1. Benzo, Roberto MD, MSc
  2. Vickers, Kristin PhD
  3. Ernst, Denise PhD
  4. Tucker, Sharon PhD, RN
  5. McEvoy, Charlene MD, MPH
  6. Lorig, Kate DrPH, RN


BACKGROUND: Self-management is proposed as the standard of care in chronic obstructive pulmonary disease (COPD), but details of the process and training required to deliver effective self-management are not widely available. In addition, recent data suggest that patient engagement and motivation are critical ingredients for effective self-management. This article carefully describes a self-management intervention using motivational interviewing skills, aimed to increase engagement and commitment in severe COPD patients.


METHODS: The intervention was developed and pilot tested for fidelity to protocol, for patient and interventionist feedback (qualitative) and effect on quality of life. Engagement between patient and interventionists was measured by the Working Alliance Inventory. The intervention was refined on the basis of the results of the pilot study and delivered in the active arm of a prospective randomized study.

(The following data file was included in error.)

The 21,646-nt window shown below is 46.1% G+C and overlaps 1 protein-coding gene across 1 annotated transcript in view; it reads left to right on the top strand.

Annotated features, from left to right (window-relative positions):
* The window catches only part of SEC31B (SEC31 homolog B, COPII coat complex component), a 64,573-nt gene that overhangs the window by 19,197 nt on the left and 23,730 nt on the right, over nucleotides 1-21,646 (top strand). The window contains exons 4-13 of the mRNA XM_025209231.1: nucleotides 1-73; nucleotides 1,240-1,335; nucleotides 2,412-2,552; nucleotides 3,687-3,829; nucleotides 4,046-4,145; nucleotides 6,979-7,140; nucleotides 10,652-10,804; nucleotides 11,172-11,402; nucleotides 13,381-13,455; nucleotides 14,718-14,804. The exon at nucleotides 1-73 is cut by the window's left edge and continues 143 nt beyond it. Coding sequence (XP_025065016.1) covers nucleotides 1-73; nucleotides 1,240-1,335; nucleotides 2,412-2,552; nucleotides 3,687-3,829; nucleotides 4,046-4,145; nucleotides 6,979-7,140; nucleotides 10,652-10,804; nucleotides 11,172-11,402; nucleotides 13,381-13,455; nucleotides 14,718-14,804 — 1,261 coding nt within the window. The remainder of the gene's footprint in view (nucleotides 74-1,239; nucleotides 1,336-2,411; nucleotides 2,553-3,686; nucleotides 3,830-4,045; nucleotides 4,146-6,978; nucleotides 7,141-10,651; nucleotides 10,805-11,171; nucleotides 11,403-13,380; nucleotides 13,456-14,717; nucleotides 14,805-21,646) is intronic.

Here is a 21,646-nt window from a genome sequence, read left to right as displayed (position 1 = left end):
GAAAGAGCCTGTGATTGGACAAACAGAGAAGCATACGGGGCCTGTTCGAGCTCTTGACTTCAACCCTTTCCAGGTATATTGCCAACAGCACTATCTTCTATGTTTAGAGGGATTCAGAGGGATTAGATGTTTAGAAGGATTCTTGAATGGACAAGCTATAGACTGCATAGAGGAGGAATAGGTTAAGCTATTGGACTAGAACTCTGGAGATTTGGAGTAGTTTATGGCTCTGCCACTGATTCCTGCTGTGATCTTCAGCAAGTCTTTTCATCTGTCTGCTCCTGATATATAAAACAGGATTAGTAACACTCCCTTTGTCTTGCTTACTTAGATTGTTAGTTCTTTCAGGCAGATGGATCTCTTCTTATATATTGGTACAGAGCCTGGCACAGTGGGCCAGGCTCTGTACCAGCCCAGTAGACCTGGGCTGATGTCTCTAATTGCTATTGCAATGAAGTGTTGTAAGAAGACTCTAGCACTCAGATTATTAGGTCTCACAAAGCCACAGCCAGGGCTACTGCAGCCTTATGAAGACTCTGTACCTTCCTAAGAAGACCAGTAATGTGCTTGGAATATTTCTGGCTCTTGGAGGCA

RESULTS: The pilot study suggested improvements in quality of life, fidelity to theory, and patient acceptability. The refined self-management intervention was delivered 540 times in the active arm of a randomized study. We observed a retention rate of 86% (patients missing or not available for only 14% the scheduled encounters).


CONCLUSIONS: A self-management intervention that includes motivational interviewing as the way if guiding patients into behavior change is feasible in severe COPD and may increase patient engagement and commitment to self-management. This provides a very detailed description of the process for the specifics of training and delivering the intervention, which facilitates replicability in other settings and could be translated to cardiac rehabilitation.